2. Muriel Minnie Mae

    I think the ability to live on one income has a lot to do with the decision to homeschool. More white parents can afford to have one parent home with the kids than black parents.

  3. Jessie Author

    Hi Milton, Muriel ~ Thanks for your comments here.

    Muriel, that’s an interesting point about single-income families. I’d be curious to know how that maps onto rural residence, another important factor Levy identifies in the article.

    You make excellent points, Milton, both here and in the longer post on your site that you linked to. And, I stand corrected on your stance as an observer rather than advocate. I do think that there are ways that Levy’s article slips between the legislative decision-making and the individual decision-making. What I tried to do in offering the personal anecdote was to fill that in a bit. No, my father never resorted to homeschooling me, but a big part of that was that he lots of other options for avoiding school integration – like moving our family to an all-white suburb.

    Some enterprising sociologist should follow up Levy’s quantitative, macro-level, study with a qualitative, micro-level study of interviews with parents who homeschool. My guess is that fleeing racial integration in schools is a big factor for many, but not all, families.

  4. Mordy

    There seems to be a logical inconsistency posited here (or more likely i am just missing something). There is a reference provided here that states integration being at its highest in ‘the 80s’ and points to that as being the reason why homeschooling legislation was enacted, and by extension, popularized. It would then follow that integration has been waning since its apex during the 80s (and will likely now dramatically continue to do so) yet home schooling is thriving and is projected to continue to. While it does sound logical to me that some folks might use homeschooling for this reason, i suspect there are far deeper socio-cultural pulls (ummm, RELIGION!!) that are spearheading this trend. So if integration has been in declining or worst holding steady for the past 20 years , how does he reason that the increase in homeschooling is tied to integration levels?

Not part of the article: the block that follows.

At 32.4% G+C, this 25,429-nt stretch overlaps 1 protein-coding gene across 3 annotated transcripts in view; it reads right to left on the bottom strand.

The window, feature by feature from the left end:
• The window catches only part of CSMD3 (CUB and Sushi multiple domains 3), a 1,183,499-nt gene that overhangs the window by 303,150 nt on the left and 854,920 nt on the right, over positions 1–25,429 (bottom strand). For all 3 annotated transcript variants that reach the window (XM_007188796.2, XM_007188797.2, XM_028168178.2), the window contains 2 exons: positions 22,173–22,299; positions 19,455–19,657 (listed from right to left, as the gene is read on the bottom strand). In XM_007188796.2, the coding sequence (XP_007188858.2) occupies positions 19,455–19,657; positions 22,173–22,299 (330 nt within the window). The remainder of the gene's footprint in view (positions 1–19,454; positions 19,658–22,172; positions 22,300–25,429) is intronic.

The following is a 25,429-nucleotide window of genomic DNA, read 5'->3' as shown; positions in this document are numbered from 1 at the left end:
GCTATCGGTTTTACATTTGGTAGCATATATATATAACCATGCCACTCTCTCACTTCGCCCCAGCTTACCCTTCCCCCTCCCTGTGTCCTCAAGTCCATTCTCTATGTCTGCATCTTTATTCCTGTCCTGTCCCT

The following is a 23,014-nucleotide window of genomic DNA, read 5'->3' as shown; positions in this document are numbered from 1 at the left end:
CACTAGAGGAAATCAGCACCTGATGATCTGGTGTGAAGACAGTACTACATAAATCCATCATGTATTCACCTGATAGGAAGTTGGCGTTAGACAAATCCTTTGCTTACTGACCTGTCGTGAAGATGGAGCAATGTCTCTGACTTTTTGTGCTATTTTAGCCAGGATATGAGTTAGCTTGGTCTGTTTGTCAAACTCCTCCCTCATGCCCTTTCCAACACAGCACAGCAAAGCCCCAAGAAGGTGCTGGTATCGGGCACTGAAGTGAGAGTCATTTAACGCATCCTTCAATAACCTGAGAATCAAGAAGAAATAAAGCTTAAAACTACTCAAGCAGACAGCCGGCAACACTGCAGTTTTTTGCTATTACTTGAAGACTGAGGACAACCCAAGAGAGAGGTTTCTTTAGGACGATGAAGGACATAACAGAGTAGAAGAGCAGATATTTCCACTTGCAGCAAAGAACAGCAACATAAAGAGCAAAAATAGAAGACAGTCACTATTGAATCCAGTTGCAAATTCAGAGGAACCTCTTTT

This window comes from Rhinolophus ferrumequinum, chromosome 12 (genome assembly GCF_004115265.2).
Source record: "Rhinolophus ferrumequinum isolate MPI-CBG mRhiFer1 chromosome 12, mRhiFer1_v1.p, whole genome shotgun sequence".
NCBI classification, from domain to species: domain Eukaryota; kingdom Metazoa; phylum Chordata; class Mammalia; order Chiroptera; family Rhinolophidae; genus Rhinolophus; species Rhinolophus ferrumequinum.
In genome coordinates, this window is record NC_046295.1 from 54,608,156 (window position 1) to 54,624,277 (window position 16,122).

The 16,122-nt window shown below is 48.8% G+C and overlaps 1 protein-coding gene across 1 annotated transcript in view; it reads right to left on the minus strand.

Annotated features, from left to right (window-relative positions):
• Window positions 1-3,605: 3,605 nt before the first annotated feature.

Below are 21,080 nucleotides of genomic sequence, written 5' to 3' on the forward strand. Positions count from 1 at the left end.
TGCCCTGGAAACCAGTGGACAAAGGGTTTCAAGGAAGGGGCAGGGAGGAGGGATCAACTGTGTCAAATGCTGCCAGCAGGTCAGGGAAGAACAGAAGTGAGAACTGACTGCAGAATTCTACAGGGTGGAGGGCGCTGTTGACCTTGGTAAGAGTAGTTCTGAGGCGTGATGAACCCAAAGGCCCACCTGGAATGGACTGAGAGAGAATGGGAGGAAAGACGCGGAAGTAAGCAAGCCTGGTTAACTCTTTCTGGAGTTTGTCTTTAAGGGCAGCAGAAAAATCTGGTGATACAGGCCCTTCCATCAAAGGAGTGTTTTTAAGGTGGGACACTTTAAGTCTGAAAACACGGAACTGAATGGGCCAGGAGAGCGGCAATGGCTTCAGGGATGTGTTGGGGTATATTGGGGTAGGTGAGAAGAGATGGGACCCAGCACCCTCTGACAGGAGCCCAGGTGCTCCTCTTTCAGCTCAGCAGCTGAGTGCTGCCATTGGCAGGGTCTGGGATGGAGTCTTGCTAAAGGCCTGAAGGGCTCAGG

5. Glenn B.

    I appreciate everyone noting the importance of religion as an additional explanatory factor for the increase in homeschooling. Religion, however, should not be seen as an independent factor but rather strongly connected to racial identity and racial motives. The “Christian Right” is better termed “the white evangelical church.” Their emphases on conservativism, stereotypical patriotism, and discipline flow from white norms, privileges, and white racial interests (including opposition to affirmative action, welfare initiatives, and support for harsh incarcerations). The white church homeschools to ensure their children have both a pro-conservative Christian AND ultra/tacitly pro-white training. I served in a church where the 10 staff members and most of the volunteers homeschooled their children. The parents were overt about their desire to teach conservativism, which we all know is entirely about whiteness. They proved impervious to racial justice conversations and would not reconsider curriculum. By kindergarten the children opposed all leftist policies, including race-focused initiatives.

  6. mgs

    where in Spring? Also, I noticed a post-worthy article in the weekend edition of WSJ on the slowing and in some cases reversing of the “white flight” phenomenon.

  7. I attended a government-run school where “diversity” consisted of 2 African-Americans, 2 Mormons, and 1 Jew. I didn’t encounter a single Asian-American, Latino/a, Arab-American, Muslim, Hindu, Buddhist, or Baha’i during my entire K-12 schooling- BUT my children have met friends from all of these groups through our local homeschooling community.

    So how about looking past all the tired stereotypes of homeschooling to the reality. You might just be surprised at just how diverse the homeschooling movement truly is…